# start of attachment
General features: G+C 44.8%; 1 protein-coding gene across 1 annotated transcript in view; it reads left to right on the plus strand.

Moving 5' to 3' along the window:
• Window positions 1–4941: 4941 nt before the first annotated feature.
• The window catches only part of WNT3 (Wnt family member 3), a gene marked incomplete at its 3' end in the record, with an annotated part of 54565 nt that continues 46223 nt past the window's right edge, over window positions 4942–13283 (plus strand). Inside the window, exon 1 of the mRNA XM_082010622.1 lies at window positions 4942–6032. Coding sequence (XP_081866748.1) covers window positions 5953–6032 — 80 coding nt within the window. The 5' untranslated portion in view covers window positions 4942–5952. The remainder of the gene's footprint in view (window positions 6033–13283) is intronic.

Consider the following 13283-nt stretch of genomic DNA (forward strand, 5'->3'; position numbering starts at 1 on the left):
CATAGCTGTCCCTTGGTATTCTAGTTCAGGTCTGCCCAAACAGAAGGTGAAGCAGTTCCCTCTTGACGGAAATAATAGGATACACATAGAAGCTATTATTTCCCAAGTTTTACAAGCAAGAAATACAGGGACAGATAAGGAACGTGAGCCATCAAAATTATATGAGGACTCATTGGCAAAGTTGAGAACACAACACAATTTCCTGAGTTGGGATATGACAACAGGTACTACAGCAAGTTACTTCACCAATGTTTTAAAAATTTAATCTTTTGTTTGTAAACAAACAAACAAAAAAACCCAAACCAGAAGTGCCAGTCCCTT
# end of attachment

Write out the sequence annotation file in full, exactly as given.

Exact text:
General features: G+C 44.8%; 1 protein-coding gene across 1 annotated transcript in view; it reads left to right on the plus strand.

Moving 5' to 3' along the window:
• Window positions 1–4941: 4941 nt before the first annotated feature.
• The window catches only part of WNT3 (Wnt family member 3), a gene marked incomplete at its 3' end in the record, with an annotated part of 54565 nt that continues 46223 nt past the window's right edge, over window positions 4942–13283 (plus strand). Inside the window, exon 1 of the mRNA XM_082010622.1 lies at window positions 4942–6032. Coding sequence (XP_081866748.1) covers window positions 5953–6032 — 80 coding nt within the window. The 5' untranslated portion in view covers window positions 4942–5952. The remainder of the gene's footprint in view (window positions 6033–13283) is intronic.

Consider the following 13283-nt stretch of genomic DNA (forward strand, 5'->3'; position numbering starts at 1 on the left):
CATAGCTGTCCCTTGGTATTCTAGTTCAGGTCTGCCCAAACAGAAGGTGAAGCAGTTCCCTCTTGACGGAAATAATAGGATACACATAGAAGCTATTATTTCCCAAGTTTTACAAGCAAGAAATACAGGGACAGATAAGGAACGTGAGCCATCAAAATTATATGAGGACTCATTGGCAAAGTTGAGAACACAACACAATTTCCTGAGTTGGGATATGACAACAGGTACTACAGCAAGTTACTTCACCAATGTTTTAAAAATTTAATCTTTTGTTTGTAAACAAACAAACAAAAAAACCCAAACCAGAAGTGCCAGTCCCTT